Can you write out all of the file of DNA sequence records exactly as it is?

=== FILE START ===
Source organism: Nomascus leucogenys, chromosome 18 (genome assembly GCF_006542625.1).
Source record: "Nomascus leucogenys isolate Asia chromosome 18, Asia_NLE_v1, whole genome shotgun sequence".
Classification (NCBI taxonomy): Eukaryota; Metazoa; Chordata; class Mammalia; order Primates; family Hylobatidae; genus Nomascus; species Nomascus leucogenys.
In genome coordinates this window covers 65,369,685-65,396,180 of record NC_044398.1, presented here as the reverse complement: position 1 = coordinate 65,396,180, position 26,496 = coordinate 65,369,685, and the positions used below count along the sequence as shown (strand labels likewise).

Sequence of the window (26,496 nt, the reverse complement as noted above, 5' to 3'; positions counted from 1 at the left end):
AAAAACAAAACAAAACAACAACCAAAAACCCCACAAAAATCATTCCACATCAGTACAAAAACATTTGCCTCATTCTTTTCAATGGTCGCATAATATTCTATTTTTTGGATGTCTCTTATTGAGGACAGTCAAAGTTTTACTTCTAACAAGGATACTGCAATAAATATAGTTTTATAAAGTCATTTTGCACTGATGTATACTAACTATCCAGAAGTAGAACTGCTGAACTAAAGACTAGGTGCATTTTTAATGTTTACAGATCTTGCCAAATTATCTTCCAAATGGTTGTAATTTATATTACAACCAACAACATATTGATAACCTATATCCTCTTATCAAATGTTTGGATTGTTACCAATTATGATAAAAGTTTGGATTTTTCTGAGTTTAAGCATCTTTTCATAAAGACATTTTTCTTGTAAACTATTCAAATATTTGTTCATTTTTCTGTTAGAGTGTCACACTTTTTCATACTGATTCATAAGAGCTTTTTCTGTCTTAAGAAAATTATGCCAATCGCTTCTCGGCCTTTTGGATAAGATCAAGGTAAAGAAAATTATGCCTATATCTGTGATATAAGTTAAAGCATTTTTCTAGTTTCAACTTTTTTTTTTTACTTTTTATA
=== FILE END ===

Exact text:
Source organism: Nomascus leucogenys, chromosome 18 (genome assembly GCF_006542625.1).
Source record: "Nomascus leucogenys isolate Asia chromosome 18, Asia_NLE_v1, whole genome shotgun sequence".
Classification (NCBI taxonomy): Eukaryota; Metazoa; Chordata; class Mammalia; order Primates; family Hylobatidae; genus Nomascus; species Nomascus leucogenys.
In genome coordinates this window covers 65,369,685-65,396,180 of record NC_044398.1, presented here as the reverse complement: position 1 = coordinate 65,396,180, position 26,496 = coordinate 65,369,685, and the positions used below count along the sequence as shown (strand labels likewise).

Sequence of the window (26,496 nt, the reverse complement as noted above, 5' to 3'; positions counted from 1 at the left end):
AAAAACAAAACAAAACAACAACCAAAAACCCCACAAAAATCATTCCACATCAGTACAAAAACATTTGCCTCATTCTTTTCAATGGTCGCATAATATTCTATTTTTTGGATGTCTCTTATTGAGGACAGTCAAAGTTTTACTTCTAACAAGGATACTGCAATAAATATAGTTTTATAAAGTCATTTTGCACTGATGTATACTAACTATCCAGAAGTAGAACTGCTGAACTAAAGACTAGGTGCATTTTTAATGTTTACAGATCTTGCCAAATTATCTTCCAAATGGTTGTAATTTATATTACAACCAACAACATATTGATAACCTATATCCTCTTATCAAATGTTTGGATTGTTACCAATTATGATAAAAGTTTGGATTTTTCTGAGTTTAAGCATCTTTTCATAAAGACATTTTTCTTGTAAACTATTCAAATATTTGTTCATTTTTCTGTTAGAGTGTCACACTTTTTCATACTGATTCATAAGAGCTTTTTCTGTCTTAAGAAAATTATGCCAATCGCTTCTCGGCCTTTTGGATAAGATCAAGGTAAAGAAAATTATGCCTATATCTGTGATATAAGTTAAAGCATTTTTCTAGTTTCAACTTTTTTTTTTTACTTTTTATA